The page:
It is not sufficient to say that Saudi Arabia does not sponsor terrorism. It must be noted that Saudi counterterrorism has been active and has broken up plots against the United States. Saudi-US intelligence cooperation has made both countries safer. As former head of Saudi Intelligence Prince Turki Al-Faisal said in an open letter to President Obama, "we shared with you our intelligence that prevented deadly terrorist attacks on America". As former U.S. Ambassador to Saudi Arabia Ford Fraker noted at a conference on US-GCC relations, despite the political noise, "down here where we operate day-to-day in counterterrorism and intelligence exchanges we are rock solid and even getting stronger.

Furthermore, Saudi Arabia's contribution of $100 million to the U.N. Counterterrorism Center, which spearheaded a counterterrorism coalition comprising over 30 Muslim-majority nations, clearly indicates where Riyadh's financial and ideological priorities lie.

We are fast approaching August 23rd which, this year, will mark the 20 year anniversary of Osama Bin-Laden's official declaration of war on both the United States and Saudi Arabia. The House of Saud, Saudi Arabia and other U.S. allies in the Gulf have been engaged in mortal combat with these extremists since well before the sickening attacks of September 11th 2001. The Saudi Government was not funding the people who were bent on its decimation. As Prince Saud Al-Faisal said, "These people are attacking us. They are killing us. It sounds morbid to say that we would protect those who would kill us."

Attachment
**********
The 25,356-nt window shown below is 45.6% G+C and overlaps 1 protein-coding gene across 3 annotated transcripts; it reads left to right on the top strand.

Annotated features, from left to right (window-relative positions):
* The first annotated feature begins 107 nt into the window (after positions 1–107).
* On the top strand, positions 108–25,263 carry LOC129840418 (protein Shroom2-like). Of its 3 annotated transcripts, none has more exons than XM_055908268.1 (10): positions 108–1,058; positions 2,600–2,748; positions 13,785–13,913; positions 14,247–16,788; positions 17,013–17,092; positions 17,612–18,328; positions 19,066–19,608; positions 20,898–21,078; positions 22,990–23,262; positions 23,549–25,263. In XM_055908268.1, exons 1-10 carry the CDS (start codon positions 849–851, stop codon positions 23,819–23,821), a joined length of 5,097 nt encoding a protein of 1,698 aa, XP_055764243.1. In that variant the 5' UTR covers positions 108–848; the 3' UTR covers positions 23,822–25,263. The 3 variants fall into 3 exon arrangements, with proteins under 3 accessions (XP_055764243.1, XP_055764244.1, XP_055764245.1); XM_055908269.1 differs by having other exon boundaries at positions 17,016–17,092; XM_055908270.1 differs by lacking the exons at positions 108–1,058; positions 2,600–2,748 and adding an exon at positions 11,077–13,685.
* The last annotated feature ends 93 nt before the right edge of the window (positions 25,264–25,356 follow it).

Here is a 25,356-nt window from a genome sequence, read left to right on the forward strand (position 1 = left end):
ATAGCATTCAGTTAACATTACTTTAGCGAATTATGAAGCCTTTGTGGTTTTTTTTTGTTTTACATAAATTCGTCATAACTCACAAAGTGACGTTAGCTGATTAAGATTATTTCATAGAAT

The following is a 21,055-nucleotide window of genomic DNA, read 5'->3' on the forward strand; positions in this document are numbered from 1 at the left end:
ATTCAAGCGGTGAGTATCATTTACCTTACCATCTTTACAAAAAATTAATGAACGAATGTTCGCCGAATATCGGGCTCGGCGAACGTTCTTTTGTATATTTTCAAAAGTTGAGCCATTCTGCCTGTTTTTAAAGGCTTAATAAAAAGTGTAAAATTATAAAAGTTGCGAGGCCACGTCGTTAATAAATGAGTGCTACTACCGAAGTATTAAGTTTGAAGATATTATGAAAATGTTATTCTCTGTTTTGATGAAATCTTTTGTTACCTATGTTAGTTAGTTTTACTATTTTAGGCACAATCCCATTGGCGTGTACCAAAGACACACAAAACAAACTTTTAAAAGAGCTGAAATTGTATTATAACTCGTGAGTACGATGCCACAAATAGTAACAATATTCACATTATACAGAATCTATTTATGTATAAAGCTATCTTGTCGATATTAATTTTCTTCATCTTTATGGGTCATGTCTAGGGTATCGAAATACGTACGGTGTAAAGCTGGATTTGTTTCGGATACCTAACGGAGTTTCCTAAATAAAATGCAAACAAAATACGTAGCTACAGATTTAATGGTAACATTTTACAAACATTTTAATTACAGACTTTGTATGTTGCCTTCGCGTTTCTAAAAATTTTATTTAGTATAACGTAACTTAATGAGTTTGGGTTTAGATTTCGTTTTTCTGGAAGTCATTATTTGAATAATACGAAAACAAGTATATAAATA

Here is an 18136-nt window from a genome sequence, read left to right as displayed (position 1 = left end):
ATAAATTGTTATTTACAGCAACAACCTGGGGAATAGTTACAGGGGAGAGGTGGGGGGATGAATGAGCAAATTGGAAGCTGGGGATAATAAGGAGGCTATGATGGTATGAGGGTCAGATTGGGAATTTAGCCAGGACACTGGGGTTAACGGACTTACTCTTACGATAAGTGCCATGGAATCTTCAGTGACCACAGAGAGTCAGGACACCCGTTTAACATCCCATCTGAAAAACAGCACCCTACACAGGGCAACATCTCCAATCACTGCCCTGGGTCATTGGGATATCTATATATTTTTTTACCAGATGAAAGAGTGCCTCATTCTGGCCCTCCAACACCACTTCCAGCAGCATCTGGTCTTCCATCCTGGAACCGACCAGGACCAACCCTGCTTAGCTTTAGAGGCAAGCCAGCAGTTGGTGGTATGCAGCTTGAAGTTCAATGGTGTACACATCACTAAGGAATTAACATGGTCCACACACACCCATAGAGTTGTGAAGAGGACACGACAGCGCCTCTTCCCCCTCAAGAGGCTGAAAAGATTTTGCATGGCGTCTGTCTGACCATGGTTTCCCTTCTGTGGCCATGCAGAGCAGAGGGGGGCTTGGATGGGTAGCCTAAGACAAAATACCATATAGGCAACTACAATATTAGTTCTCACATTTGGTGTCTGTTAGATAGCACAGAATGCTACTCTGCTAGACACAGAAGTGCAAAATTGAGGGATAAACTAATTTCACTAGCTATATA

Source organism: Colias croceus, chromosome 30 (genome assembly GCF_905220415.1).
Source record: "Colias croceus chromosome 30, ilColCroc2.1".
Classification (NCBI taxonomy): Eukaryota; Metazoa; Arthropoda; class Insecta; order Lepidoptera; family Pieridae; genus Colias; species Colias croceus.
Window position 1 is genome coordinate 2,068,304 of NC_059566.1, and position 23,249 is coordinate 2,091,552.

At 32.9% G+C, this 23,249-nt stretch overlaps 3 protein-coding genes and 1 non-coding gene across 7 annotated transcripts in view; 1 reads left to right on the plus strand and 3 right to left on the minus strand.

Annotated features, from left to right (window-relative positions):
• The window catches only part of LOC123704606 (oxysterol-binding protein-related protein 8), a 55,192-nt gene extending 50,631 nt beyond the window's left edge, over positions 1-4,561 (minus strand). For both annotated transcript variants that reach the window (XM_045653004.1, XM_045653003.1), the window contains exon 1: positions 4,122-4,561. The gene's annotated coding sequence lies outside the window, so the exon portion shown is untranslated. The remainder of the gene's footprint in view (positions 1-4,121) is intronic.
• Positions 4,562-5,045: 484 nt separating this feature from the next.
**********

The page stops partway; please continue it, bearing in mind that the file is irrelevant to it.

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A bit of history of modern Saudi society and governance is in order. When King Abdulaziz (Ibn Saud) set out to unify the tribes of the peninsula in his drive to form the modern Saudi State, he encouraged the old practice of tribal intermarriage. The House of Saud today is more akin to a diverse conglomeration of tribes representing the bloodlines of many prominent families (among them the Al Sudairis, the Shammar Tribe, Al Jiluwis and so on) than a traditional European royal house. This is not a society in which a son necessarily inherits the "throne" from his father but rather one in which the concepts of Shura consultation and the social and political discussions of the majlis are taken seriously and are central to the legislative lifeblood of the nations. Understanding the nuances of this "extended family" approach to the state can explain a lot in Saudi Arabia and the broader Gulf. In the neighboring, more liberal, United Arab Emirates, the crown prince as well as the Prime Minister, foreign minister and other high-ranking government officials all have paid visits to the families of 42 Emirati soldiers who were killed during the Saudi-led initiative against the Houthi rebels in Yemen.